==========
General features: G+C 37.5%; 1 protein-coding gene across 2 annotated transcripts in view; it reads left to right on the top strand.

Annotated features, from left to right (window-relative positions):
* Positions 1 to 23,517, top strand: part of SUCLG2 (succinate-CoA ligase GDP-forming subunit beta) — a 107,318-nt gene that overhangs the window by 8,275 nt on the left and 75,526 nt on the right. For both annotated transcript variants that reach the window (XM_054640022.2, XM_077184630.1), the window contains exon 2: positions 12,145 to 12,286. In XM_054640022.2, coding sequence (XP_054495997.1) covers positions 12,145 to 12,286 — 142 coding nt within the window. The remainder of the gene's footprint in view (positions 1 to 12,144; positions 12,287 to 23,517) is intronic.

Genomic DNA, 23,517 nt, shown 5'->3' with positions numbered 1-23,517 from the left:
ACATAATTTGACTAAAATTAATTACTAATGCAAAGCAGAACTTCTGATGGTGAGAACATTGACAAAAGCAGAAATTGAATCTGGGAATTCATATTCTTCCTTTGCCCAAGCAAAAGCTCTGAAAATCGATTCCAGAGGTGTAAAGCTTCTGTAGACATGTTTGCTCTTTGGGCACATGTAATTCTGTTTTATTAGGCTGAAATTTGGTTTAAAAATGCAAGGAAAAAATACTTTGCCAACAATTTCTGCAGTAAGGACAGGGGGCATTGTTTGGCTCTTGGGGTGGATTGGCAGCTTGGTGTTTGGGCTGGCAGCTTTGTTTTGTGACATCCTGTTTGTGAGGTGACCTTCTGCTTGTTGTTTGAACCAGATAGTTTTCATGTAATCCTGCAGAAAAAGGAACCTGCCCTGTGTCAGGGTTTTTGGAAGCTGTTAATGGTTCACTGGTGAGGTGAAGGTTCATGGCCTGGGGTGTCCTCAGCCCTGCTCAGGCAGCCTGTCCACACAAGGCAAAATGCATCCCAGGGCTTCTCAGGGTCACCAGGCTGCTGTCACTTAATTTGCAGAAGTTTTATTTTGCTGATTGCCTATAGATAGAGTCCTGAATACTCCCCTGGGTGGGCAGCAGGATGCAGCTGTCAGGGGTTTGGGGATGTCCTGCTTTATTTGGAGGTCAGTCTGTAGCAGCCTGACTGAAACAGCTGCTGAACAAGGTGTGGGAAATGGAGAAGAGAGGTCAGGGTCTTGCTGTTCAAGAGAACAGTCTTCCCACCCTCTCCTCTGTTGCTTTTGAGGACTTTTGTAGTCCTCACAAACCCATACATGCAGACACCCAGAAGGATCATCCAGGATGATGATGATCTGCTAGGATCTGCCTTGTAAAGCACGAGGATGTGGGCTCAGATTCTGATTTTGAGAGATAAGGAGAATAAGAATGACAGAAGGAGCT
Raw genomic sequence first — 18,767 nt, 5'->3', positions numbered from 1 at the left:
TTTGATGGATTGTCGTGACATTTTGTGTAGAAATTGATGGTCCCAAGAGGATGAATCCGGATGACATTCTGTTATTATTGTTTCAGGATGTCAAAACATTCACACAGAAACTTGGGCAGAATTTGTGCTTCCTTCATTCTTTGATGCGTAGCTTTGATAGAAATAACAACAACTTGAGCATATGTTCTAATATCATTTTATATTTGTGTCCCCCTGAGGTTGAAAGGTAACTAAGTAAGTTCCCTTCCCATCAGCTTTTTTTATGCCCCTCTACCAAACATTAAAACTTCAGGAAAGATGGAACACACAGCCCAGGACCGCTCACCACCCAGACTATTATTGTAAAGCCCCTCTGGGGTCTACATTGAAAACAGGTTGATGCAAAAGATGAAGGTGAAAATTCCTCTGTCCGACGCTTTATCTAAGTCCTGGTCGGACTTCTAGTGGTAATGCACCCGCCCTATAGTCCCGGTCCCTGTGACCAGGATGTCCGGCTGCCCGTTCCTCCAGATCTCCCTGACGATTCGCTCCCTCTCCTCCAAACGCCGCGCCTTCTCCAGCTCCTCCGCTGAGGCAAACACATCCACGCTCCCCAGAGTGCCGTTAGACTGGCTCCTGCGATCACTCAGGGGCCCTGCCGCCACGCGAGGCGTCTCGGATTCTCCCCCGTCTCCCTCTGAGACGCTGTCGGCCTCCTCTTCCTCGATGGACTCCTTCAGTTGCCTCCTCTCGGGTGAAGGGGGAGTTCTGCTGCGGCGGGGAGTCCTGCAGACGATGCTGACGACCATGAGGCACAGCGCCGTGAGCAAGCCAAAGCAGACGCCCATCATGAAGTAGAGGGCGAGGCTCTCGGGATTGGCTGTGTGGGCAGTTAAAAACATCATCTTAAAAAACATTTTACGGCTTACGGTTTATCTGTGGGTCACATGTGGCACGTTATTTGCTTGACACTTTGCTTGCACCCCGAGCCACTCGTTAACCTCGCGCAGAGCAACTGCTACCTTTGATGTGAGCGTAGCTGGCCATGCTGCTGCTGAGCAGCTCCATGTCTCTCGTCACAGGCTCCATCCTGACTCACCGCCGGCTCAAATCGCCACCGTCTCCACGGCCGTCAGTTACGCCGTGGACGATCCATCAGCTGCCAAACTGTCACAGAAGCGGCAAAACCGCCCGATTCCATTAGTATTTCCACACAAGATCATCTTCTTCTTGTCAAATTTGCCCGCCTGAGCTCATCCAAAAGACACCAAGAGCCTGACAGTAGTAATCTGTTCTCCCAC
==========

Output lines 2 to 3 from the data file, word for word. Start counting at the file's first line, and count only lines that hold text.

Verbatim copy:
Annotated features, from left to right (window-relative positions):
* Positions 1 to 23,517, top strand: part of SUCLG2 (succinate-CoA ligase GDP-forming subunit beta) — a 107,318-nt gene that overhangs the window by 8,275 nt on the left and 75,526 nt on the right. For both annotated transcript variants that reach the window (XM_054640022.2, XM_077184630.1), the window contains exon 2: positions 12,145 to 12,286. In XM_054640022.2, coding sequence (XP_054495997.1) covers positions 12,145 to 12,286 — 142 coding nt within the window. The remainder of the gene's footprint in view (positions 1 to 12,144; positions 12,287 to 23,517) is intronic.